London’s creative fashion credentials are trotted out so frequently it’s become something of a cliché to declare that the colleges here shape talent like nowhere else. But the last day of London Fashion Week was proof that there is life in the old truism yet as small-scale affairs with budgets to match managed to blow the socks off those assembled.
At Simone Rocha, black and white prevailed, with highlights courtesy of a mossy silk slip dress and a voluminous forest green coat, while champagne jacquard was textured with bubbles. Pearls threaded through the collection – as twisted rope chokers, appliquéd as flat adornment on necklines and around pockets on clean tailoring and full prom skirts.
Backstage, Rocha explained that the collection was inspired by Connemara in her native Ireland: “A beautiful place, the textures and colours so invoking, so personal. That’s where all the feeling came from.”
Benjamin Kirchhoff’s deconstructed collection was a meditation along similar lines, although the duo’s take was more unsettling. Double-breasted blazers with shiny golden buttons worn with miniskirts were seemingly bourgeois ensembles, but in fact were gradually chopped up and dismembered to become a backless halter-neck blazer with suspended sleeves and exposed raw hems.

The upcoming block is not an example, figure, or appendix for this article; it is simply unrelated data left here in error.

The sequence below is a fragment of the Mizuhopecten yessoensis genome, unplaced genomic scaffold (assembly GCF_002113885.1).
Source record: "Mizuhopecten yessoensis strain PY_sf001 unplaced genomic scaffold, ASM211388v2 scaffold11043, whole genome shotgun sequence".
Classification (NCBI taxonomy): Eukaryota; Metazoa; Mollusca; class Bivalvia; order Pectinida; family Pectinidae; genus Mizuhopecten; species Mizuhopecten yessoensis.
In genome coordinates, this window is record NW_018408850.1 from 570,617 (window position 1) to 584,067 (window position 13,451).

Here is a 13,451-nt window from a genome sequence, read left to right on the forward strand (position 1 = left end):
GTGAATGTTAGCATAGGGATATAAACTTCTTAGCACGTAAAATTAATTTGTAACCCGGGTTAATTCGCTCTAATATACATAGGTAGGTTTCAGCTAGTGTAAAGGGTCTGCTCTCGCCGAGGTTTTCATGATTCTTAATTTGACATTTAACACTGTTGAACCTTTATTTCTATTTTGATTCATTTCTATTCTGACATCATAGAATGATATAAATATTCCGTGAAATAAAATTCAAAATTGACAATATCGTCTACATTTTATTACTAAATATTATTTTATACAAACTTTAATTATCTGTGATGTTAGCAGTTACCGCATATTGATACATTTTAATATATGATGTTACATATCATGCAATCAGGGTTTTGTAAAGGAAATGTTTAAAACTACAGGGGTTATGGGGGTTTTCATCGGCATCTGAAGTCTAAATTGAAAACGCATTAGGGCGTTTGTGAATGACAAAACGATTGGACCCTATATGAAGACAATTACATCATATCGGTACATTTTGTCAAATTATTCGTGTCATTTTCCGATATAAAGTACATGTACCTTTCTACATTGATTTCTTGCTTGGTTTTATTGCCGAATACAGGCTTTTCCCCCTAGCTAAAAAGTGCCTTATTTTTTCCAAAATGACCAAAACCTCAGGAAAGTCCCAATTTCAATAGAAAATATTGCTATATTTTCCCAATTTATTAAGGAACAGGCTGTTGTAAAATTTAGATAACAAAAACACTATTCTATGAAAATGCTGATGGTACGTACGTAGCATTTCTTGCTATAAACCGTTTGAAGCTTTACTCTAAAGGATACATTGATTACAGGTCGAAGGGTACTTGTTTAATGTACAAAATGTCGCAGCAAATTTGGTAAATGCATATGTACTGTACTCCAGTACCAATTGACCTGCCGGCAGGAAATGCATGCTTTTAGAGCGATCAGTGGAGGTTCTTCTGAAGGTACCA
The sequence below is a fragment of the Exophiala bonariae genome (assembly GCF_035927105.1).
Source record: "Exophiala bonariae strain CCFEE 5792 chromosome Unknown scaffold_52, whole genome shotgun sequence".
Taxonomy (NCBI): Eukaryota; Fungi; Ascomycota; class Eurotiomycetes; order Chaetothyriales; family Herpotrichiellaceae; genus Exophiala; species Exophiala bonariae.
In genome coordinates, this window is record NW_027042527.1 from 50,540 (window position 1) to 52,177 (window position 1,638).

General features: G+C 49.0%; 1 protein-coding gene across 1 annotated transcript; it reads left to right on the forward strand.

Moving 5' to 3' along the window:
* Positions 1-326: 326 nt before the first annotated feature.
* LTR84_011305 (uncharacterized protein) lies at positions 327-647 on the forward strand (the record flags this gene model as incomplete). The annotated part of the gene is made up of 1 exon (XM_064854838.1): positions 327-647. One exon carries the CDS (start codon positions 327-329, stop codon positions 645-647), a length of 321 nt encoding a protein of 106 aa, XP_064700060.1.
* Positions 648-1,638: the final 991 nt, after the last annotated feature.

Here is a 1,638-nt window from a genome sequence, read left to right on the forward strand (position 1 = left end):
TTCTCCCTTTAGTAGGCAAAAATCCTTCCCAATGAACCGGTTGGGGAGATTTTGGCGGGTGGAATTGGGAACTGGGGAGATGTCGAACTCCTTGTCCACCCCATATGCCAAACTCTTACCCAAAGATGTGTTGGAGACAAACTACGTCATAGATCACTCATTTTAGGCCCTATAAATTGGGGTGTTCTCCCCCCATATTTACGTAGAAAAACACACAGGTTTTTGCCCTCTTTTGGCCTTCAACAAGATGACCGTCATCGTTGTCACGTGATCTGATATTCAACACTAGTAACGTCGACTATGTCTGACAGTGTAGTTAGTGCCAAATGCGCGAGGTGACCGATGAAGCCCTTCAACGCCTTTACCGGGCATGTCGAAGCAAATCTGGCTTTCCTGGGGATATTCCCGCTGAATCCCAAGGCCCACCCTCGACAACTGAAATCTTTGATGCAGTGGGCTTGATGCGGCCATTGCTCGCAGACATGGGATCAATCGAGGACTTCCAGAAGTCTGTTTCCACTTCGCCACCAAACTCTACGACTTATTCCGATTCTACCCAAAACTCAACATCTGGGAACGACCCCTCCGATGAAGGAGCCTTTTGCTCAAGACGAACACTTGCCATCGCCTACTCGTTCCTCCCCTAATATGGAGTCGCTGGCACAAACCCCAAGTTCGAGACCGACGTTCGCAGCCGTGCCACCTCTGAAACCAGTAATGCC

Benjamin Kirchhoff and Edward Meadham know how to create a narrative through dramatic presentation, indeed theirs are highly anticipated by those who appreciate somewhat off-colour alternatives. But the clothes themselves are masterfully made, too – pleated skirts, for example, were inset with lace panels and embellished with golden and pearl beads.
Ryan Lo, of Fashion East, has this talent too – the candyfloss fluff and fur of previous seasons was present today, but his focus was instead directed at youthful, lace skater-girl dresses and separates, intarsia knits of strawberries and farmyard animals for “girls refusing to grow up to become ladies”.
Ashley Williams referenced the Americana of the eighties with a Riviera theme courtesy of “dream boat” illustrations printed on to leather jackets and swimwear, and “S.O.S” and “FIN” lace logos on track pants and jackets, and fuzzy toy sharks were turned into plush clutch bags.
Claire Barrow’s hand-painted and printed leather pieces were this season adorned with galactic motifs of planets, moons and stars as well as horoscope symbols. Perhaps Barrow suffered from being sandwiched by two energised presentations, but the downbeat mood of the collection meant it remained grounded rather than taking off.